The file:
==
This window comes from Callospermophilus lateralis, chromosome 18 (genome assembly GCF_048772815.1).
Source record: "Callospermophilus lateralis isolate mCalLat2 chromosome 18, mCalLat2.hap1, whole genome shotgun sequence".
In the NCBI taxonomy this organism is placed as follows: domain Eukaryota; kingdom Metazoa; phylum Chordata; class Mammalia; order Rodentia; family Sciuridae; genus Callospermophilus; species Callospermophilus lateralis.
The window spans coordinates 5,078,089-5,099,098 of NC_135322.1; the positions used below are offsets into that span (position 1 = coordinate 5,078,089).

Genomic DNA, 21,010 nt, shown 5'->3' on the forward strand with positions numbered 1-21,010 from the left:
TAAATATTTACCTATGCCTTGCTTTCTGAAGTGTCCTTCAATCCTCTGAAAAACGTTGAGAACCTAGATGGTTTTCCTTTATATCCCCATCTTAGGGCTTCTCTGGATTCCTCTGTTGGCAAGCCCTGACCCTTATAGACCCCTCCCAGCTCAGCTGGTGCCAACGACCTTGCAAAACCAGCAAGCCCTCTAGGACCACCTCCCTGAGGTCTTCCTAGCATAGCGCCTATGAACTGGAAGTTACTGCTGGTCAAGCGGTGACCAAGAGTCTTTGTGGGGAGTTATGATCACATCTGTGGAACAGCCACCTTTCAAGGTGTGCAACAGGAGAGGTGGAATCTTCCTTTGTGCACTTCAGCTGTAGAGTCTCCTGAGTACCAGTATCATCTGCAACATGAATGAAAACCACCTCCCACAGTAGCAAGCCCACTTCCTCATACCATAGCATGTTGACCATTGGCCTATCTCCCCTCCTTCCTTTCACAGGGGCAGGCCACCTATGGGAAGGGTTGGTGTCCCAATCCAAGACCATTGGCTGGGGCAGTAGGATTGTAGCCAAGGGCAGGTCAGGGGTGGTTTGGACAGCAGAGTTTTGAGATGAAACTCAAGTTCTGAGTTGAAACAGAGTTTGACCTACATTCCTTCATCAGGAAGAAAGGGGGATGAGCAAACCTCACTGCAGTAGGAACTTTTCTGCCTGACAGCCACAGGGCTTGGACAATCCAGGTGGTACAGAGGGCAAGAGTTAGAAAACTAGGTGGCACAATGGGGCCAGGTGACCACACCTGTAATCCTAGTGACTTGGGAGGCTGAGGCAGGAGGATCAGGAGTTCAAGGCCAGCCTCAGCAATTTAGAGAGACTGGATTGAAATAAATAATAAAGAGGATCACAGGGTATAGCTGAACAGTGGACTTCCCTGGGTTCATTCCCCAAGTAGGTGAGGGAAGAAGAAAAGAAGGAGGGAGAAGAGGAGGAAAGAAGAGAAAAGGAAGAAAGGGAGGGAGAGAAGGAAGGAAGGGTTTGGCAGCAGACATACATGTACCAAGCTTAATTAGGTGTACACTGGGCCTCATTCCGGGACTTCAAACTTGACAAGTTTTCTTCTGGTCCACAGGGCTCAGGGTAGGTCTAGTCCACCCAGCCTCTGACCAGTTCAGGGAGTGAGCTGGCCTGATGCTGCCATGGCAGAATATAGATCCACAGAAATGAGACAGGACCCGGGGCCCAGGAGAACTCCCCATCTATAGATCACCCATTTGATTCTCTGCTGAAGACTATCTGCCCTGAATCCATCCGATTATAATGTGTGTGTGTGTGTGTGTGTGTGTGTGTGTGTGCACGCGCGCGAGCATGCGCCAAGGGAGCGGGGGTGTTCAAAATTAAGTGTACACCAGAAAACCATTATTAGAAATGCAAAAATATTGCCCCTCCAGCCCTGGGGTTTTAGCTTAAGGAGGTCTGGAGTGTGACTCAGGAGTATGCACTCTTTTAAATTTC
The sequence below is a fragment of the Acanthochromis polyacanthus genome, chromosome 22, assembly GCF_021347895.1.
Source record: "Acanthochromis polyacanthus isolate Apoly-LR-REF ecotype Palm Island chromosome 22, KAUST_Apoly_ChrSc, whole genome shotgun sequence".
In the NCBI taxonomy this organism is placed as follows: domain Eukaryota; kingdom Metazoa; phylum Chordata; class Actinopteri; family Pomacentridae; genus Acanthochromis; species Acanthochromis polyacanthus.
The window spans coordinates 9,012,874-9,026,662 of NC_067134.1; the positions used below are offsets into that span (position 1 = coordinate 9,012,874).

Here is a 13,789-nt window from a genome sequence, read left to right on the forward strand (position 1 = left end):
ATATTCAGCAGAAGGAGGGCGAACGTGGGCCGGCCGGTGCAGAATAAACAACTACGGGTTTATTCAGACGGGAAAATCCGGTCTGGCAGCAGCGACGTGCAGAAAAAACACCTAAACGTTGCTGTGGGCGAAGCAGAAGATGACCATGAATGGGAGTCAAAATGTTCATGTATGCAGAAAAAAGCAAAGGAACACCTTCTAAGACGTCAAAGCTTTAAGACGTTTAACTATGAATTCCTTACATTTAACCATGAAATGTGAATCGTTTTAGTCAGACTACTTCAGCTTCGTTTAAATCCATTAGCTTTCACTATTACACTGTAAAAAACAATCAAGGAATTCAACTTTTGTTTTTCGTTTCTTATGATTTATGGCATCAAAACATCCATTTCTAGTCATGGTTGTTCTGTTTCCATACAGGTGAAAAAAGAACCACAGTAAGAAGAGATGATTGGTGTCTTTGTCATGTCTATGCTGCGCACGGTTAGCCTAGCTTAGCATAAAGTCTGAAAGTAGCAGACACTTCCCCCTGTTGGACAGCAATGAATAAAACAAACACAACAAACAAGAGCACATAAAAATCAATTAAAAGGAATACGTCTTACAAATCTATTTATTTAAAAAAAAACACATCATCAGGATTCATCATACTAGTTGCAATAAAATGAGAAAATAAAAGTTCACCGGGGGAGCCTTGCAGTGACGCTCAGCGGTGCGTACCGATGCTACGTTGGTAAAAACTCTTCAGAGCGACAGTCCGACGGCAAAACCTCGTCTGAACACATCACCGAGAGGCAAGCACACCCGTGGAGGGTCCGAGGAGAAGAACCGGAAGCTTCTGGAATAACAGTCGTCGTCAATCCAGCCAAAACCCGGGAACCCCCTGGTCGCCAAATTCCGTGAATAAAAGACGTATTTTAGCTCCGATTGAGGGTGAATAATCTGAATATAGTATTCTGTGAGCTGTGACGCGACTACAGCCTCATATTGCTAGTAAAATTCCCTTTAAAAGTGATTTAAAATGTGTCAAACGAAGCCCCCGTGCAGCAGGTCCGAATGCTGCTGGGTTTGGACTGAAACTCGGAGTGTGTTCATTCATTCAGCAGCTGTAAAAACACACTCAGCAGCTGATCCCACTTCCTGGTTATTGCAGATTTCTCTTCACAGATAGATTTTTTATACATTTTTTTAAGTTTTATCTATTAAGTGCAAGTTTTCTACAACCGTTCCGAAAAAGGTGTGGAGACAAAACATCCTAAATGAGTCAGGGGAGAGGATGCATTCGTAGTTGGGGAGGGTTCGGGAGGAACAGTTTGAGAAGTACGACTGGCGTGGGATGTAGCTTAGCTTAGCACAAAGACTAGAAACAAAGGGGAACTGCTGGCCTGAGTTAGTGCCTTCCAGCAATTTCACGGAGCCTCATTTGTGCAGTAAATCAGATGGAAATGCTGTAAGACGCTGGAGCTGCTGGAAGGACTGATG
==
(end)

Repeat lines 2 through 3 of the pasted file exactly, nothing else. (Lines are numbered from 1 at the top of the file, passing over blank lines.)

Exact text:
Source record: "Callospermophilus lateralis isolate mCalLat2 chromosome 18, mCalLat2.hap1, whole genome shotgun sequence".
In the NCBI taxonomy this organism is placed as follows: domain Eukaryota; kingdom Metazoa; phylum Chordata; class Mammalia; order Rodentia; family Sciuridae; genus Callospermophilus; species Callospermophilus lateralis.